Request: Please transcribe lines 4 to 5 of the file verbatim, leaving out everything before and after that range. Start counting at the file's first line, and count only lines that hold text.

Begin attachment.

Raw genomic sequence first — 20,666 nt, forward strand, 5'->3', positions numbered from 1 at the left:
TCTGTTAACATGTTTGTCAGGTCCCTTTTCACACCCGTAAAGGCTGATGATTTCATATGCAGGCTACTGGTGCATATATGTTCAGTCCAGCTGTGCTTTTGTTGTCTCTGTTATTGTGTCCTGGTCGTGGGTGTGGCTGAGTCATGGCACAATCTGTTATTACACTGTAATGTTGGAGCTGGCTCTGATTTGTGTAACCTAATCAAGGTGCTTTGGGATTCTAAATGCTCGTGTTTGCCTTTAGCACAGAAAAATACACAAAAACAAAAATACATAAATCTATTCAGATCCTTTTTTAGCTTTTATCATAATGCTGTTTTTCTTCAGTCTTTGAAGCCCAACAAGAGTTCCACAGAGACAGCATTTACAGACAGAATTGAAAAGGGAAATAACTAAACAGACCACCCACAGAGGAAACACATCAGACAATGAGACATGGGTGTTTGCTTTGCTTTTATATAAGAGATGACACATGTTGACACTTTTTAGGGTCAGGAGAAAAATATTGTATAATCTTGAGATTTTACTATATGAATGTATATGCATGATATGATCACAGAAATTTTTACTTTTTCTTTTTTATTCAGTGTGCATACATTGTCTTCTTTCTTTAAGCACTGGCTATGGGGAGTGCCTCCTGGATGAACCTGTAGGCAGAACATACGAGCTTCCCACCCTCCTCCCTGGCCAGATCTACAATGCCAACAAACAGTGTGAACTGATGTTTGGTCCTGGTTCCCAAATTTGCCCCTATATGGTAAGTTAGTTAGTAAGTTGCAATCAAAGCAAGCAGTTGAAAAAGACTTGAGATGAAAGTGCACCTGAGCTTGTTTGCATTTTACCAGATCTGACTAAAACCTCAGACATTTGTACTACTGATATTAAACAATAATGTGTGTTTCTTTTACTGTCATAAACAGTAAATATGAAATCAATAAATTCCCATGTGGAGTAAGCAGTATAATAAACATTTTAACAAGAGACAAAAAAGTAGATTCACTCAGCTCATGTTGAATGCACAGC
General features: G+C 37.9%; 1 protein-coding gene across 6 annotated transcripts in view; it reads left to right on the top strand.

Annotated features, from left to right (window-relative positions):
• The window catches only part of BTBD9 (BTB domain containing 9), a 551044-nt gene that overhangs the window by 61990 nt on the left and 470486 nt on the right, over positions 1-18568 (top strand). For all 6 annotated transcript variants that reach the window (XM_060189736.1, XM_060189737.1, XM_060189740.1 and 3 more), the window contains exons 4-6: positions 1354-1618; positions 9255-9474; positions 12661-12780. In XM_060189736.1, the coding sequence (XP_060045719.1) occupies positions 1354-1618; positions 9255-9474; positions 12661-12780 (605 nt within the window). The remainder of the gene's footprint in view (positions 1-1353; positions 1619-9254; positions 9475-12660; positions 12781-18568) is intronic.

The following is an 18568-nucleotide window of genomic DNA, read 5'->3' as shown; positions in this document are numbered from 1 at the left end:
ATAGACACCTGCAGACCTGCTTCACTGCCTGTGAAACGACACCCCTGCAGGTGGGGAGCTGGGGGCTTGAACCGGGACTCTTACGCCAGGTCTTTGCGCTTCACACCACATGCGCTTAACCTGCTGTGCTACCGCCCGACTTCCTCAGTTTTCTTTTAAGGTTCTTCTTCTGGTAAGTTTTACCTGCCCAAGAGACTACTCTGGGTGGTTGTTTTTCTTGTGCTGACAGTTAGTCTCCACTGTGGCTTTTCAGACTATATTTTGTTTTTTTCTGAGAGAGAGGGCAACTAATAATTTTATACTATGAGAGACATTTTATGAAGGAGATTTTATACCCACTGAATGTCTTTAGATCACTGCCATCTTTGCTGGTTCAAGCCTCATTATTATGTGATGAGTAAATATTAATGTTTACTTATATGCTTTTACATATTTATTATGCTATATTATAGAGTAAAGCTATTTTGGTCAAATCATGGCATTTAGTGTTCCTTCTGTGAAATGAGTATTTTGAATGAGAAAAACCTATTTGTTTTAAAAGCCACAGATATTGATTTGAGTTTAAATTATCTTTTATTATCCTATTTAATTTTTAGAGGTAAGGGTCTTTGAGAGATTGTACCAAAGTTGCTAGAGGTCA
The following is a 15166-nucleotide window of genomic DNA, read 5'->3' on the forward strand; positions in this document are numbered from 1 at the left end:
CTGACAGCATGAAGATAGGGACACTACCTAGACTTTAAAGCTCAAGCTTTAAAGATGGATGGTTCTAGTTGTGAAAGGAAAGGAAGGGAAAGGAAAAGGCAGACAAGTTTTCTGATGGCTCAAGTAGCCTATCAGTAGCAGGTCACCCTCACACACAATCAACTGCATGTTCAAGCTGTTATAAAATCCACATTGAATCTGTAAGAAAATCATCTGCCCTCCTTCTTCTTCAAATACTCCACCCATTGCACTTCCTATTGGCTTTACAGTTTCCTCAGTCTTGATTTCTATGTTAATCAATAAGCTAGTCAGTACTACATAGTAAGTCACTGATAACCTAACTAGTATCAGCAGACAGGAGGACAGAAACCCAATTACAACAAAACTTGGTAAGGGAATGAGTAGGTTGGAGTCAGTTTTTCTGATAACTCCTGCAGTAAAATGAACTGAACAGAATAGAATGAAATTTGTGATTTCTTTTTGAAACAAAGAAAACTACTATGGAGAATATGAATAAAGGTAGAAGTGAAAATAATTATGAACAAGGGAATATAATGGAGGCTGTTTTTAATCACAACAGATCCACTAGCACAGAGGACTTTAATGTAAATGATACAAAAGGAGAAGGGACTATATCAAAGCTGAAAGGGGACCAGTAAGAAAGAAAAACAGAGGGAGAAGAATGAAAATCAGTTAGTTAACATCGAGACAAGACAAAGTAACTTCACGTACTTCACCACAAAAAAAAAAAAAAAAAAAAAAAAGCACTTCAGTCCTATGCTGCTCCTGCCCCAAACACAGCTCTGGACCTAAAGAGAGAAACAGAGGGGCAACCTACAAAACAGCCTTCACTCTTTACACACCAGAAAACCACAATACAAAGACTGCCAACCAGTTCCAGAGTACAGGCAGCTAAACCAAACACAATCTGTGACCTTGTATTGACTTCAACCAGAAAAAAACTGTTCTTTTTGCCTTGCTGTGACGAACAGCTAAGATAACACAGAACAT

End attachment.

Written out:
Annotated features, from left to right (window-relative positions):
• The window catches only part of BTBD9 (BTB domain containing 9), a 551044-nt gene that overhangs the window by 61990 nt on the left and 470486 nt on the right, over positions 1-18568 (top strand). For all 6 annotated transcript variants that reach the window (XM_060189736.1, XM_060189737.1, XM_060189740.1 and 3 more), the window contains exons 4-6: positions 1354-1618; positions 9255-9474; positions 12661-12780. In XM_060189736.1, the coding sequence (XP_060045719.1) occupies positions 1354-1618; positions 9255-9474; positions 12661-12780 (605 nt within the window). The remainder of the gene's footprint in view (positions 1-1353; positions 1619-9254; positions 9475-12660; positions 12781-18568) is intronic.